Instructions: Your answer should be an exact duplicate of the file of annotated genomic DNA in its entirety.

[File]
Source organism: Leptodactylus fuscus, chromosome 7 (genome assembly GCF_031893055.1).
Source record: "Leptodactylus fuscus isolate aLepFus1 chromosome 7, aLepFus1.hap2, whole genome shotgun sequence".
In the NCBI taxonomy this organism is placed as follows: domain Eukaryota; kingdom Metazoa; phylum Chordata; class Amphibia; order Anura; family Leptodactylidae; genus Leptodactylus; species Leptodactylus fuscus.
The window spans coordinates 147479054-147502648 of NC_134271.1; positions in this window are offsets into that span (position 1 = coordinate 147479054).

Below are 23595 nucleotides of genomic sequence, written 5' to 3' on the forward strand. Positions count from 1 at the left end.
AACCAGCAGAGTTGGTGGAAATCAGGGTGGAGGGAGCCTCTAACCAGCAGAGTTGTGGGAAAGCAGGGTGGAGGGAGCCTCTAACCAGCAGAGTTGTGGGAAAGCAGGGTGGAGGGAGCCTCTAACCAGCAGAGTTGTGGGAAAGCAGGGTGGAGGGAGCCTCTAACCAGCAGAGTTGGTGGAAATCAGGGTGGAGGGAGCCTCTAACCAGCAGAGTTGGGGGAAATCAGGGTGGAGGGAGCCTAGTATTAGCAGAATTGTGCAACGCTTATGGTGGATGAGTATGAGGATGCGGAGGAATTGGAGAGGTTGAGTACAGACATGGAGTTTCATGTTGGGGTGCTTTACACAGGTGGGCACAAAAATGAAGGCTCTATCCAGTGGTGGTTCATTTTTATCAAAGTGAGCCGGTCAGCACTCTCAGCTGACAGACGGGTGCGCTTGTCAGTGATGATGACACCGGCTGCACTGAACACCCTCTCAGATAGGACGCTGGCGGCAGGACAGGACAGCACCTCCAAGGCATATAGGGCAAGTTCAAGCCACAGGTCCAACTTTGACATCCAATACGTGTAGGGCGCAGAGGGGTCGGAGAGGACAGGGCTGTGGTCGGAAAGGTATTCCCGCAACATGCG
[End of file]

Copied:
Source organism: Leptodactylus fuscus, chromosome 7 (genome assembly GCF_031893055.1).
Source record: "Leptodactylus fuscus isolate aLepFus1 chromosome 7, aLepFus1.hap2, whole genome shotgun sequence".
In the NCBI taxonomy this organism is placed as follows: domain Eukaryota; kingdom Metazoa; phylum Chordata; class Amphibia; order Anura; family Leptodactylidae; genus Leptodactylus; species Leptodactylus fuscus.
The window spans coordinates 147479054-147502648 of NC_134271.1; positions in this window are offsets into that span (position 1 = coordinate 147479054).

Below are 23595 nucleotides of genomic sequence, written 5' to 3' on the forward strand. Positions count from 1 at the left end.
AACCAGCAGAGTTGGTGGAAATCAGGGTGGAGGGAGCCTCTAACCAGCAGAGTTGTGGGAAAGCAGGGTGGAGGGAGCCTCTAACCAGCAGAGTTGTGGGAAAGCAGGGTGGAGGGAGCCTCTAACCAGCAGAGTTGTGGGAAAGCAGGGTGGAGGGAGCCTCTAACCAGCAGAGTTGGTGGAAATCAGGGTGGAGGGAGCCTCTAACCAGCAGAGTTGGGGGAAATCAGGGTGGAGGGAGCCTAGTATTAGCAGAATTGTGCAACGCTTATGGTGGATGAGTATGAGGATGCGGAGGAATTGGAGAGGTTGAGTACAGACATGGAGTTTCATGTTGGGGTGCTTTACACAGGTGGGCACAAAAATGAAGGCTCTATCCAGTGGTGGTTCATTTTTATCAAAGTGAGCCGGTCAGCACTCTCAGCTGACAGACGGGTGCGCTTGTCAGTGATGATGACACCGGCTGCACTGAACACCCTCTCAGATAGGACGCTGGCGGCAGGACAGGACAGCACCTCCAAGGCATATAGGGCAAGTTCAAGCCACAGGTCCAACTTTGACATCCAATACGTGTAGGGCGCAGAGGGGTCGGAGAGGACAGGGCTGTGGTCGGAAAGGTATTCCCGCAACATGCG